Yesterday's GDP numbers (a sprightly gain of 0.3 per cent at basic prices in July) ensure that there will not be a so-called "technical recession" in Canada -- at least, not yet.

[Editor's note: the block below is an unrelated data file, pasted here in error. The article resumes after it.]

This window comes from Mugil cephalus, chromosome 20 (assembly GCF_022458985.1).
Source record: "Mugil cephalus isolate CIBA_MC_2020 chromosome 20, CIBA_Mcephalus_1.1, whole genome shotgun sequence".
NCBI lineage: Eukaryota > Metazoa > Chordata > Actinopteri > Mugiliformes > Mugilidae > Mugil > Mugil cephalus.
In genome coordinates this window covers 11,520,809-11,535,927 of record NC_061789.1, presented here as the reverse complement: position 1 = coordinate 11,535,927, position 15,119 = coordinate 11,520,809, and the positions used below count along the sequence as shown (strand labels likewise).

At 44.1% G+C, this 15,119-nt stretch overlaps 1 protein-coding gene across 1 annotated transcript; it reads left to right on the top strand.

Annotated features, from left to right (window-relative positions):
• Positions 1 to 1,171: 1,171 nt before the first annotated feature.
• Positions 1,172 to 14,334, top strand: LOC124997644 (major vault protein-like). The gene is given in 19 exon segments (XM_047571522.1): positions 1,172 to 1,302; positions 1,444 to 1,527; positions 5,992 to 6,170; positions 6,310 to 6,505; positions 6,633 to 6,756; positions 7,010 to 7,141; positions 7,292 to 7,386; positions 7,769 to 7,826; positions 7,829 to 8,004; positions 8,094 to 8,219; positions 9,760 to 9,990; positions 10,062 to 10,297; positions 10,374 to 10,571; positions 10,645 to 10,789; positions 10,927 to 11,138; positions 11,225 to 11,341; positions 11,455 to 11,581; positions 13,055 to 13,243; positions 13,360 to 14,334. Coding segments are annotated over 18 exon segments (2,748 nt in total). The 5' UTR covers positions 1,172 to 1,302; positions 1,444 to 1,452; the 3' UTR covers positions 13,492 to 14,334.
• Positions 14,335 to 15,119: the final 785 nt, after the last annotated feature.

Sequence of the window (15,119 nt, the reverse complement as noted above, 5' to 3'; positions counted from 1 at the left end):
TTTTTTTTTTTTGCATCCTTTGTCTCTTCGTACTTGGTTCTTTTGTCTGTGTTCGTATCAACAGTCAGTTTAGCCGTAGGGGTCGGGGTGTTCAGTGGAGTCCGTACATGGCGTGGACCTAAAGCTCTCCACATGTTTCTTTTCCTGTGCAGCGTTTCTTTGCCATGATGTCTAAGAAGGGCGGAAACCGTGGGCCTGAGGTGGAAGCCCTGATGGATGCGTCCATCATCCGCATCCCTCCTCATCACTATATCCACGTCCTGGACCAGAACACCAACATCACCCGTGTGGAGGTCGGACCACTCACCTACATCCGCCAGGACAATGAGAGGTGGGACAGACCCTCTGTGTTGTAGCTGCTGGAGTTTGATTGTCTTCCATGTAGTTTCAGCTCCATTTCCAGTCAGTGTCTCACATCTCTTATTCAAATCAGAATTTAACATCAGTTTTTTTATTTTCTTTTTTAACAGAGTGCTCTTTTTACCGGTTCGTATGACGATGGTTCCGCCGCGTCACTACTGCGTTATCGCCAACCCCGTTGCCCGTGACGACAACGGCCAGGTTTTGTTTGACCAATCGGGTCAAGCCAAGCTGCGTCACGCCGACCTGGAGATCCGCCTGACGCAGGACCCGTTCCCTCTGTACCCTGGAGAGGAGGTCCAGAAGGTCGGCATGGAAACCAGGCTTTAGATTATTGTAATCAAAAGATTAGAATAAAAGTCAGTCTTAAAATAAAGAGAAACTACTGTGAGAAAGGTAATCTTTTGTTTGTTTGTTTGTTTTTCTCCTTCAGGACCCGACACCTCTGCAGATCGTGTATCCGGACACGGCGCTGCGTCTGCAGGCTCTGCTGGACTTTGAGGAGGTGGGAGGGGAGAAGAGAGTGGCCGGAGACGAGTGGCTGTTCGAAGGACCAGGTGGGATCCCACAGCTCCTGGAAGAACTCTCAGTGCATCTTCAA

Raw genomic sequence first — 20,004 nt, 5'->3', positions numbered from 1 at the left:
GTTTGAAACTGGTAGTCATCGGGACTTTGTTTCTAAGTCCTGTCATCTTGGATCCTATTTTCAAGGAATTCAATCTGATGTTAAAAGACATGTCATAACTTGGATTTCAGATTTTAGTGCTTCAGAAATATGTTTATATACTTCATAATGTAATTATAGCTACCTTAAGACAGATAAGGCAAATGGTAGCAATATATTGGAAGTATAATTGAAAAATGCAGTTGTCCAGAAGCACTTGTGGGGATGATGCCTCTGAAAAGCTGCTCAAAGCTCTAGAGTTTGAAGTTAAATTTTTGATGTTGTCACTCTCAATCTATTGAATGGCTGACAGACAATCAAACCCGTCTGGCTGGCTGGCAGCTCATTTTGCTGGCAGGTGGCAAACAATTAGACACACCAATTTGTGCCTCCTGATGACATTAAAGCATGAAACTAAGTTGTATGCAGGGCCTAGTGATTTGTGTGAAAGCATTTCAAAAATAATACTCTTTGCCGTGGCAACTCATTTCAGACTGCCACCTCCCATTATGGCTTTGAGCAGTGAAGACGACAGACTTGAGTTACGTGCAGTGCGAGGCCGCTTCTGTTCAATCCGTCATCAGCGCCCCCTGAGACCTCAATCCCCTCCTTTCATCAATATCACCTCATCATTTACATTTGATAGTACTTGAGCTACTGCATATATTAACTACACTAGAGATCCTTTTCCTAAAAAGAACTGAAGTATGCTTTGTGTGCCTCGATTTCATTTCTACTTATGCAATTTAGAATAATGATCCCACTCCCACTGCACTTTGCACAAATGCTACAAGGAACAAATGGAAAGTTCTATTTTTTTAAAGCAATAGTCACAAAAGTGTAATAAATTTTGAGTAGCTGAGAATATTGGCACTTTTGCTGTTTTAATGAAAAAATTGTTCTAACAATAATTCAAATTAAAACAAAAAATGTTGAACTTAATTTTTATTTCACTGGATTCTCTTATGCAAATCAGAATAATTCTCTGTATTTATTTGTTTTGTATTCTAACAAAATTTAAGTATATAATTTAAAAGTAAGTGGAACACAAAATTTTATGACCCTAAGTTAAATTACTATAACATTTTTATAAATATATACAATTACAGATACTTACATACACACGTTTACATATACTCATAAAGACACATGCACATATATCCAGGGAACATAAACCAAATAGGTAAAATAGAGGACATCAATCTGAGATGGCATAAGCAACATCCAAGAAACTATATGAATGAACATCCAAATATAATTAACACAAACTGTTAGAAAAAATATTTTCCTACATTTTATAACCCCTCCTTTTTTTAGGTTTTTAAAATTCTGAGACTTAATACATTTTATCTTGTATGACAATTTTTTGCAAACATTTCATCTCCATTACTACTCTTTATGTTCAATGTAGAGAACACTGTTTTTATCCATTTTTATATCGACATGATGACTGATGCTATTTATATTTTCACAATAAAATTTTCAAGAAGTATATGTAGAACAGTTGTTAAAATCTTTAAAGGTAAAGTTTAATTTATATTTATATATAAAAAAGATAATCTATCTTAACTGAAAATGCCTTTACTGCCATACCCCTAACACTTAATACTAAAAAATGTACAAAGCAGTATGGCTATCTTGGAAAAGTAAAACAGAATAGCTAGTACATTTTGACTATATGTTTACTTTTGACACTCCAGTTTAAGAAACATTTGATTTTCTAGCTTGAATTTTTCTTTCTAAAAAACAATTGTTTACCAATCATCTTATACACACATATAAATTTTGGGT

Economists have a perverted definition of "recession," whereby it's considered official only if real GDP declines 2 quarters in a row. That's hilariously arbitrary. And the flip side of the coin is even more galling: "recovery" is with us, they say, once real GDP stops contracting and starts growing again. That's why Mark Carney could declare the recession over in July 2009 (when real GDP started to grow again), even though for most Canadians it hasn't stopped feeling like a recession ever since.